You are on page 1of 8


All liquid mixtures have forces of intermolecular attraction. The molecular

interactions when two or more components are mixed may cause the mixture to
form certain “inseparable” compositions where the vapor and liquid compositions
at equilibrium are equal within a given pressure and temperature range. These
specific mixture compositions are called azeotrope. Azeotropes have sometimes
been mistaken for single components because they boil at a constant temperature
The components that form the azeotrope and need to be separated. There are
various types of azeotrope that can exist

• Binary azeotrope: Azeotrope formed by two components

• Ternary azeotrope: Azeotrope formed by three components
• Heterogeneous azeotrope: Azeotrope where the forming components are
• Homogeneous azeotrope: Azeotrope where the forming components are
• Minimum boiling azeotrope: Azeotrope with lower boiling point than its
constituent components
• Maximum boiling azeotrope: Azeotrope with higher boiling point than its
constituent components
Txy and Pxy diagrams:






Azeotrope formation= x=0.15, y=78.2℃

Figure 1: Txy diagram for water ethanol system

Azeotrope formation= x=0.1, y=0.0792bar

Figure 2: Pxy diagram for water ethanol system

Azeotrope formation= x=0.282, y=80.2℃

Figure 3: Txy diagram for water isopropanol system

Azeotrope formation= x=0.322, y=0.0643bar

Figure 4: Pxy diagram for water isopropanol system

Azeotrope formation= x=0.614, y=87.5℃

Figure 5: Txy diagram for water butanol system

Azeotrope formation= x=0.709, y=0.0434bar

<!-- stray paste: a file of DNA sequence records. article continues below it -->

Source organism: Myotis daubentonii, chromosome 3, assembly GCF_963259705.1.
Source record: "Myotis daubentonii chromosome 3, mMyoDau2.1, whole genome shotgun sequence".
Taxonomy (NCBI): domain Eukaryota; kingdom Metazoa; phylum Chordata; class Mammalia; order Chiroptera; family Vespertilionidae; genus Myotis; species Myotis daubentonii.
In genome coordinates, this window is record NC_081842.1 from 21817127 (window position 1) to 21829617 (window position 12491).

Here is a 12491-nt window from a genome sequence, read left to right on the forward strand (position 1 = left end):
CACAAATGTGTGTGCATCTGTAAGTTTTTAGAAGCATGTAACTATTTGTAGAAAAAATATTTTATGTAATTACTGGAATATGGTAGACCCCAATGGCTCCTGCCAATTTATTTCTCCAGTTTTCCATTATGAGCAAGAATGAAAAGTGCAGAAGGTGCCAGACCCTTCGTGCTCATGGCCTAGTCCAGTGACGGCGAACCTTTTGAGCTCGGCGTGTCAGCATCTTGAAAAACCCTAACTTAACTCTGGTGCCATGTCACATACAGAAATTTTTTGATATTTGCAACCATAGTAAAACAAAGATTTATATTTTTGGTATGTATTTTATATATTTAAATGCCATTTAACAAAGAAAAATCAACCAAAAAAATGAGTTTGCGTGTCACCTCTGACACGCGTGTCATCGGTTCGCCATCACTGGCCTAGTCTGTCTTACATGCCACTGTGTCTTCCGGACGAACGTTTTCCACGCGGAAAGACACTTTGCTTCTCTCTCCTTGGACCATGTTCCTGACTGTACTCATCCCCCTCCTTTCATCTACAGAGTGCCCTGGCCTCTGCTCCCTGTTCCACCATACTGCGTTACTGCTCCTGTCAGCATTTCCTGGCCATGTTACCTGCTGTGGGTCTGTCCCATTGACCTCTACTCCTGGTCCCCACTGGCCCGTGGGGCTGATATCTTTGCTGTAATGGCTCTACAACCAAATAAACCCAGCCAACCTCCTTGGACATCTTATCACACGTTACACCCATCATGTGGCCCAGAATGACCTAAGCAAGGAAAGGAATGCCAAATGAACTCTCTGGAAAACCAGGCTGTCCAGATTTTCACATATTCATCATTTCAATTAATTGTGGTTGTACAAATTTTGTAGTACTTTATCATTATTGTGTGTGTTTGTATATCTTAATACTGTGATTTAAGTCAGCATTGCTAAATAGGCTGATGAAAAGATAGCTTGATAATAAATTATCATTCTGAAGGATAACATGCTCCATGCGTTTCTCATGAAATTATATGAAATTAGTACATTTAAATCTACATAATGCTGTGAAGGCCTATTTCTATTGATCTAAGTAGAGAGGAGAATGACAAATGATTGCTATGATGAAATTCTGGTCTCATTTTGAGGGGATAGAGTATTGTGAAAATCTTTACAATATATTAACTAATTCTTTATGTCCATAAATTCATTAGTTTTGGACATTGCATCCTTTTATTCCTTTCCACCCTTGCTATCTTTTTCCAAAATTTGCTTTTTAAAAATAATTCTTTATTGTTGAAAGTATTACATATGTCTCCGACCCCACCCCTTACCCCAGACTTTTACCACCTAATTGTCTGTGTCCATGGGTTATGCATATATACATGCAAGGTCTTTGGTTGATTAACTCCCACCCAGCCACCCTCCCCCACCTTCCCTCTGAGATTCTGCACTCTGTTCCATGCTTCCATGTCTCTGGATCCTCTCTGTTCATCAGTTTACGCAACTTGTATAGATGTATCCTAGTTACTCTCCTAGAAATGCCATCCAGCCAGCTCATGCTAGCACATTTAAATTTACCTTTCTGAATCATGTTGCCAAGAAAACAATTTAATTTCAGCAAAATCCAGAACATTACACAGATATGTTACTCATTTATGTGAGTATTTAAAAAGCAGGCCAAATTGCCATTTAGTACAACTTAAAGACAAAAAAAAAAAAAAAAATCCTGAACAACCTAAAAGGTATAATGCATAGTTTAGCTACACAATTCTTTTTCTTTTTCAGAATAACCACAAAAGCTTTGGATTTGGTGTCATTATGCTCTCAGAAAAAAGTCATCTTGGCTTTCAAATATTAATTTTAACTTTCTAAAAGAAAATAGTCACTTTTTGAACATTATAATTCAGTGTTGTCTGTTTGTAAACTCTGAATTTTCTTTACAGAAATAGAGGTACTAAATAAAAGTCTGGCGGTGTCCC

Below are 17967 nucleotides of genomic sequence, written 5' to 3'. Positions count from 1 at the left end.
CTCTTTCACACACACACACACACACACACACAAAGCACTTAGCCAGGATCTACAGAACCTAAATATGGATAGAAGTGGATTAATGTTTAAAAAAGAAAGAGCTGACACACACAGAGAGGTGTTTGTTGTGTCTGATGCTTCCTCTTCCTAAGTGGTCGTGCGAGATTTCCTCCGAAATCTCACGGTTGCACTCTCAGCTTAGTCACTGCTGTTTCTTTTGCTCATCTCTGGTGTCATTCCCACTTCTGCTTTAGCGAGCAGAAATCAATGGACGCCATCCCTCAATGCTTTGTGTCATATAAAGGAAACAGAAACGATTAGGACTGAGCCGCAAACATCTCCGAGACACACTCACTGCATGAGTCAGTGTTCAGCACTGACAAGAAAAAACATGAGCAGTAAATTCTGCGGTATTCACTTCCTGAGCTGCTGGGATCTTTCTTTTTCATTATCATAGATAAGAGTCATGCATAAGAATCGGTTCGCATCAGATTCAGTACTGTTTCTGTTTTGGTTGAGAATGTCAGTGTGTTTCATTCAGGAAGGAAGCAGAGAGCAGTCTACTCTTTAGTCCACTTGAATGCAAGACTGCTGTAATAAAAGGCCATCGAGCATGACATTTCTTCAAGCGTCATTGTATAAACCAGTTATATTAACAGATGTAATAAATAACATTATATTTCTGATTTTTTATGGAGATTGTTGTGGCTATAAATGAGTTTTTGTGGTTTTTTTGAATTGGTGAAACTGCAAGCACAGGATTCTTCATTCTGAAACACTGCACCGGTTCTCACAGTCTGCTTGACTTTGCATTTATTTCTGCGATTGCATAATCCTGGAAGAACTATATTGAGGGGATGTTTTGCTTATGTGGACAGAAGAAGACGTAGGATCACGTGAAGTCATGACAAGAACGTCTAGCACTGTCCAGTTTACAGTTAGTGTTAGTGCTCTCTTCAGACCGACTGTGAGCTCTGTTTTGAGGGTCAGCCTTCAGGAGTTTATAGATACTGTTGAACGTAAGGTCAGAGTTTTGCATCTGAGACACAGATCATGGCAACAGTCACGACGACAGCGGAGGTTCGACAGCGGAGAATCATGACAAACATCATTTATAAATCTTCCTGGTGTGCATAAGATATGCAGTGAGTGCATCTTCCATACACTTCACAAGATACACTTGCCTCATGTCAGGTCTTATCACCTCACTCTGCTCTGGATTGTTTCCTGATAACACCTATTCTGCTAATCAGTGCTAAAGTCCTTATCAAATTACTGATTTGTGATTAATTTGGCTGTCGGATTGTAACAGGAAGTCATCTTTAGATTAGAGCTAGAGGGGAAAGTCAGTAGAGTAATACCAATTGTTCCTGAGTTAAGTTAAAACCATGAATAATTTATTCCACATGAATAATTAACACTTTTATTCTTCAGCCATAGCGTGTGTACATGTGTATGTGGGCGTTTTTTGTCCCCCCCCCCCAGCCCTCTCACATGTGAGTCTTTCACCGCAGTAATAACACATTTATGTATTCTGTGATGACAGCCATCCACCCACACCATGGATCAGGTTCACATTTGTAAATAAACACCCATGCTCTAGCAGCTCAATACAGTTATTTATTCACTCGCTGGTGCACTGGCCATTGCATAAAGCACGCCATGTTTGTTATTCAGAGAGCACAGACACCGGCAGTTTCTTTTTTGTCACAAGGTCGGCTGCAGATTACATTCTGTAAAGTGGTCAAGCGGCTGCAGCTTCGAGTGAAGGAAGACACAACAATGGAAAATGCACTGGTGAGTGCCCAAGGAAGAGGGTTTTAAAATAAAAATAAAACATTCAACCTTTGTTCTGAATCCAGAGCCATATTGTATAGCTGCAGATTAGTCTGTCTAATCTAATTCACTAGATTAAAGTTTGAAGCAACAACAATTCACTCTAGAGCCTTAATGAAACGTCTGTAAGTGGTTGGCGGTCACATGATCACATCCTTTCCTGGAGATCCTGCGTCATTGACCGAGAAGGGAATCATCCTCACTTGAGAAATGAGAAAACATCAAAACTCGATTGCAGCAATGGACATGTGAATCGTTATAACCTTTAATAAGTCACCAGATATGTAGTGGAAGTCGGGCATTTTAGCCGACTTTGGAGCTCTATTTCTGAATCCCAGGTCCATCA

Figure 6: Pxy diagram for water butanol system


The azeotrope can be separated by various techniques. One measure of the degree of
enrichment, or, the ease of separation, is the relative volatility between pair of the components.
The tendency of a mixture to form an azeotrope depends on two factors:

(i) The difference in the pure component boiling points

(ii) The degree of nonideality

The closer the boiling points of the pure components and the less ideal mixture, the greater the
likelihood of an azeotrope. There are various methods by which the separation can be achieved.
The methods are mentioned below.

• Pressure swing distillation

• Homogeneous azeotropic (homoazeotropic) distillation
• Heterogeneous azeotropic (heteroazeotropic) distillation
• Extractive distillation
• Membrane-distillation hybrids
Pressure swing distillation:

The basic principle is that to overcome the azeotropic composition by changing the system
pressure. By increasing or decreasing the operating pressure in individual columns we can
move distillation boundaries in the composition space or even make azeotropes appear or
disappear. One of the key factor is that azeotrope is sensitive to pressure changes and recycle
ratio which increases costs. The smaller the change in azeotropic composition with pressure,
the larger is the recycle

Figure 7: Pressure swing distillation

Heterogeneous azeotropic distillation:

Entrainer is immiscible and forms azeotrope with at least one of the original azeotropic
components. The distillation is carried out in a combined column-decanter column. Entrainer
is recovered and recycled to the first column. The major principle on which it works involves
Liquid-liquid immiscibilities are used to overcome azeotropic compositions. It found wide